Congress Passes 21st Century Cures & House Passes Childhood Cancer STAR Act

Today, the U.S. Senate passed the 21st Century Cures Act with a 94 – 5 vote, and with it, reauthorization of the Creating Hope Act Pediatric Priority Review Voucher Program.  This program creatives incentives for companies to research and develop drugs for children with cancer and other life threatening illnesses.  It has been very successful to date, generating nearly $1 billion in incentives.

Beyond the Creating Hope Act, the Cures Act authorizes $4.8 billion in additional funding for the National Institutes of Health (NIH), including $1.8 billion to fund the National Cancer Moonshot initiative.  We are hopeful that childhood cancer will benefit from these funding streams.  In addition, the Cures Act includes new compassionate use standards and mental health provisions, which could benefit the pediatric population.

In addition, yesterday the House of Representatives passed the Childhood Cancer STAR Act, which will now go to the Senate for consideration.  The STAR Act will advance pediatric cancer research and child-focused cancer treatments and also address survivorship issues for children.  The STAR Act contains provisions to enhance pediatric brain tumor research, including improving access to tissue samples.  You can help by urging your Senators to support passage in the Senate.  Through this map, you can see if your Senator is supporting the STAR Act and find contact information for calling, emailing or tweeting to urge their support.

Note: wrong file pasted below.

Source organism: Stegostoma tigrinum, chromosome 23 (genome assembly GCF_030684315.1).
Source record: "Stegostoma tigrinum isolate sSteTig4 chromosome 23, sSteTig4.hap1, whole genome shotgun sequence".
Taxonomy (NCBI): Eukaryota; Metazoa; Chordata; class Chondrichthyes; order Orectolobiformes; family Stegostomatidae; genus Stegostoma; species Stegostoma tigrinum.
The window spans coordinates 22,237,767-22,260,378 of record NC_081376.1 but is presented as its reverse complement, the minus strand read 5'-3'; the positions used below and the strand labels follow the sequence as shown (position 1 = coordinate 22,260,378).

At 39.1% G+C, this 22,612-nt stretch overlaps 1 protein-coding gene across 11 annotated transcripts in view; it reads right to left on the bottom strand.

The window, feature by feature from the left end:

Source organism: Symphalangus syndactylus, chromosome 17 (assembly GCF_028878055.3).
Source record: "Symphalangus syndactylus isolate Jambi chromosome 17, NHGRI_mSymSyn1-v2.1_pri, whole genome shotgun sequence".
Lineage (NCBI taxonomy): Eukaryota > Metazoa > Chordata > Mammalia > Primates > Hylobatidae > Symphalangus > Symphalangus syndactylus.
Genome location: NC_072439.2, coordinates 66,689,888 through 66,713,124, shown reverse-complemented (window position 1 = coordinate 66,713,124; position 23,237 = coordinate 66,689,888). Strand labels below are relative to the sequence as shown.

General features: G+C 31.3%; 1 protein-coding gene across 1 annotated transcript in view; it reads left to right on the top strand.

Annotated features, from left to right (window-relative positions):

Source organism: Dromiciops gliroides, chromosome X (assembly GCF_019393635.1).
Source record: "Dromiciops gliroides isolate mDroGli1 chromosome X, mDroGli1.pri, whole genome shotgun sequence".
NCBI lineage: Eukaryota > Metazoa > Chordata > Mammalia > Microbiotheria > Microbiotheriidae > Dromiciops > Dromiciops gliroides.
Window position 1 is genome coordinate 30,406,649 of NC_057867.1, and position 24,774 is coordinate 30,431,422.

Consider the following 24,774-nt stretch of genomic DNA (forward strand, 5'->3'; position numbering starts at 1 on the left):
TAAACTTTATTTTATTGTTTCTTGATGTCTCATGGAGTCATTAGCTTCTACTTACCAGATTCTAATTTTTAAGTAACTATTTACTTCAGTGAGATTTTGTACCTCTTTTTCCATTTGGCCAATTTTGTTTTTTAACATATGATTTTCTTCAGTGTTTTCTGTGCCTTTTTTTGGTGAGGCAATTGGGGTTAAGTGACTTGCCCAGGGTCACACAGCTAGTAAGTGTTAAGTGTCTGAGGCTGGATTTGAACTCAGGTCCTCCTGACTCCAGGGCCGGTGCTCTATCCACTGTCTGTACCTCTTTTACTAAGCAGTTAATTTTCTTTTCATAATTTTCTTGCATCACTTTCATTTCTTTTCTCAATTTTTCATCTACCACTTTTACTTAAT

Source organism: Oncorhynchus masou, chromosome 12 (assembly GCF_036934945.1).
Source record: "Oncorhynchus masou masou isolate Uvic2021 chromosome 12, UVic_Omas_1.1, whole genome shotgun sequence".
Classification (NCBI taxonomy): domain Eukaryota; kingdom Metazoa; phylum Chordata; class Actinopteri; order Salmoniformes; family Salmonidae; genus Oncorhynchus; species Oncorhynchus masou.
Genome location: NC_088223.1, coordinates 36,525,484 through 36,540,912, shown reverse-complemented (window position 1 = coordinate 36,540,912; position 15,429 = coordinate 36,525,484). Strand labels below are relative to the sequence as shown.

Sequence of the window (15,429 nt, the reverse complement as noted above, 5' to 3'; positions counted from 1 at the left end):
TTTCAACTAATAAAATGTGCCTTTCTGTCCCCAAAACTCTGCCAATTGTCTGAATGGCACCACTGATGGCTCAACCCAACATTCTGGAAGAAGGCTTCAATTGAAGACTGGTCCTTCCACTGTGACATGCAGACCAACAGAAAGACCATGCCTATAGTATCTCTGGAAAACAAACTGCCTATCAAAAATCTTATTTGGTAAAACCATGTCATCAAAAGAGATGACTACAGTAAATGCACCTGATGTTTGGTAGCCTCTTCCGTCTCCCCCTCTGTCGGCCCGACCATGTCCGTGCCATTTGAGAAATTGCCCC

There remains an incredible amount of work to do, but these are great developments for the fight against childhood cancer.

We thank the Cures Act and STAR Act sponsors and supporters in both the House and Senate for their leadership in championing this legislation, including Majority Leader Mitch McConnell, Minority Leader Harry Reid, Chairman Lamar Alexander, Ranking Member Patty Murray, Senators Bob Casey and Johnny Isaakson, and Representatives Fred Upton and Diana DeGette, Michael McCaul, G.K. Butterfield and Chris Van Hollen.